For the treatment the following moderate to severe infections caused by susceptible isolates of the designated microorganisms: (1) complicated intra-abdominal infections due to Escherichia coli, Clostridium clostridioforme, Eubacterium lentum, Peptostreptococcus species, Bacteroides fragilis, Bacteroides distasonis, Bacteroides ovatus, Bacteroides thetaiotaomicron, or Bacteroides uniformis, (2) complicated skin and skin structure infections, including diabetic foot infections without osteomyelitis due to Staphylococcus aureus (methicillin susceptible isolates only), Streptococcus agalactiae, Streptococcus pyogenes, Escherichia coli, Klebsiella pneumoniae, Proteus mirabilis, Bacteroides fragilis, Peptostreptococcus species, Porphyromonas asaccharolytica, or Prevotella bivia, (3) community acquired pneumonia due to Streptococcus pneumoniae (penicillin susceptible isolates only) including cases with concurrent bacteremia, Haemophilus influenzae (beta-lactamase negative isolates only), or Moraxella catarrhalis, (4) complicated urinary tract infections including pyelonephritis due to Escherichia coli, including cases with concurrent bacteremia, or Klebsiella pneumoniae, (5) acute pelvic infections including postpartum endomyometritis, septic abortion and post surgical gynecologic infections due to Streptococcus agalactiae, Escherichia coli, Bacteroides fragilis, Porphyromonas asaccharolytica, Peptostreptococcus species, or Prevotella bivia.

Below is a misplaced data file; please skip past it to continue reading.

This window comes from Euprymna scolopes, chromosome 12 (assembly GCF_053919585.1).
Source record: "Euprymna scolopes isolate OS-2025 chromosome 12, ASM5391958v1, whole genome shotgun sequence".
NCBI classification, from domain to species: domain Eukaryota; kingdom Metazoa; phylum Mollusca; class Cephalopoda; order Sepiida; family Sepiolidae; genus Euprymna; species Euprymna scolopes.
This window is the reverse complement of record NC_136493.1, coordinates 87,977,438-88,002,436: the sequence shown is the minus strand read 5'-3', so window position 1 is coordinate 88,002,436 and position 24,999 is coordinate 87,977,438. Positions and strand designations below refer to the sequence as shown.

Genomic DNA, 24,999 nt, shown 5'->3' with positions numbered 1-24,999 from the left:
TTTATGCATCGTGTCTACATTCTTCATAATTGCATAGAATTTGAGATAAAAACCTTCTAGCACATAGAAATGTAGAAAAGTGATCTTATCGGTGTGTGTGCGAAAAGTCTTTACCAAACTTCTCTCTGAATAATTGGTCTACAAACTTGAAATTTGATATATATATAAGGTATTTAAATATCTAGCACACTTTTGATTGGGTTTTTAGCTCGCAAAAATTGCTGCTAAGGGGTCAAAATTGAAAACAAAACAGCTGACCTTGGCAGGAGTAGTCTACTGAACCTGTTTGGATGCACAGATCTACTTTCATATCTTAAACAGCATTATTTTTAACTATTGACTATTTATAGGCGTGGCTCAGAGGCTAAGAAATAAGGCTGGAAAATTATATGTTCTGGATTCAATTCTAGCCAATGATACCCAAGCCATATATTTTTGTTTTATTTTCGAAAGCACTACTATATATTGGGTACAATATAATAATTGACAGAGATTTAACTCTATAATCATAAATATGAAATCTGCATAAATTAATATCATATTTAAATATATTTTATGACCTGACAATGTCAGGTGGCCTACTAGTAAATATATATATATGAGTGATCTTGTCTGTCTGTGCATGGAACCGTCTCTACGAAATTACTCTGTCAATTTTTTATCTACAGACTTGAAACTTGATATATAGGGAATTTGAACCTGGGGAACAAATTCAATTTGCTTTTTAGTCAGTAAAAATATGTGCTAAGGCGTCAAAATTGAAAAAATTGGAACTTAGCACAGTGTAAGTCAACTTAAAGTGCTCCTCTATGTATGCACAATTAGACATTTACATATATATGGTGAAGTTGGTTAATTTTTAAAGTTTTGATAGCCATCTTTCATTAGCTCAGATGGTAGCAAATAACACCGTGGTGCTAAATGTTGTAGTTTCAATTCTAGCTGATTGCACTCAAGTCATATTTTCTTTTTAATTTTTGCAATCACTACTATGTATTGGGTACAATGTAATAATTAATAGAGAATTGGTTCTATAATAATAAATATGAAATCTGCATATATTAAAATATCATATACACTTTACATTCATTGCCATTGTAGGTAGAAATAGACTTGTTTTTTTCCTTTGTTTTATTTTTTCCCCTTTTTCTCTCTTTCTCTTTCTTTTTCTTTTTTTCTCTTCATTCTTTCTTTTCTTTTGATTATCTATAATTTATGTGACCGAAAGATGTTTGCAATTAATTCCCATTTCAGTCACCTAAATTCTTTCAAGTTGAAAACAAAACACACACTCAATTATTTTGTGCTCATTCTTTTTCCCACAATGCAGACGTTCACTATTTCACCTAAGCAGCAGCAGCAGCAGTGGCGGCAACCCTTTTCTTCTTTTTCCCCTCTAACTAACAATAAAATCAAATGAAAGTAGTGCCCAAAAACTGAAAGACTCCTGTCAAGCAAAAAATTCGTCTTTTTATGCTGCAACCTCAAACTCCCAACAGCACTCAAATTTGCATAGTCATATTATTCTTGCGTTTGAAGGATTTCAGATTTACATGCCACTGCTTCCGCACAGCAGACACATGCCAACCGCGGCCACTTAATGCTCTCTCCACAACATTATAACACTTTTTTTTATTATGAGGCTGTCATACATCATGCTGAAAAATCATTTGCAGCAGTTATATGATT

Ertapenem has in vitro activity against gram-positive and gram-negative aerobic and anaerobic bacteria.
Mode of Action:
The bactericidal activity of ertapenem results from the inhibition of cell wall synthesis and is mediated through ertapenem binding to penicillin binding proteins (PBPs). In Escherichia coli, it has strong affinity toward PBPs 1a, 1b, 2, 3, 4 and 5 with preference for PBPs 2 and 3. Ertapenem is stable against hydrolysis by a variety of beta-lactamases, including penicillinases, and cephalosporinases and extended spectrum beta-lactamases. Ertapenem is hydrolyzed by metallo-beta-lactamases.
The major metabolite is the inactive ring-opened derivative formed by hydrolysis of the β-lactam ring. Ertapenem did not inhibit metabolism mediated by cytochrome P450 (CYP) isoforms 1A2, 2C9, 2C19, 2D6, 2E1, or 3A4 when evaluated by in vitro studies in human liver microsomes. Ertapenem is neither a substrate nor an inhibitor of P-glycoprotein or cytochrome P450 enzymes; significant drug interactions between ertapenem and drugs handled by these systems are not expected [PMID: 15150180]
Nix DE, Majumdar AK, DiNubile MJ: Pharmacokinetics and pharmacodynamics of ertapenem: an overview for clinicians. J Antimicrob Chemother. 2004 Jun;53 Suppl 2:ii23-8. [PubMed:15150180
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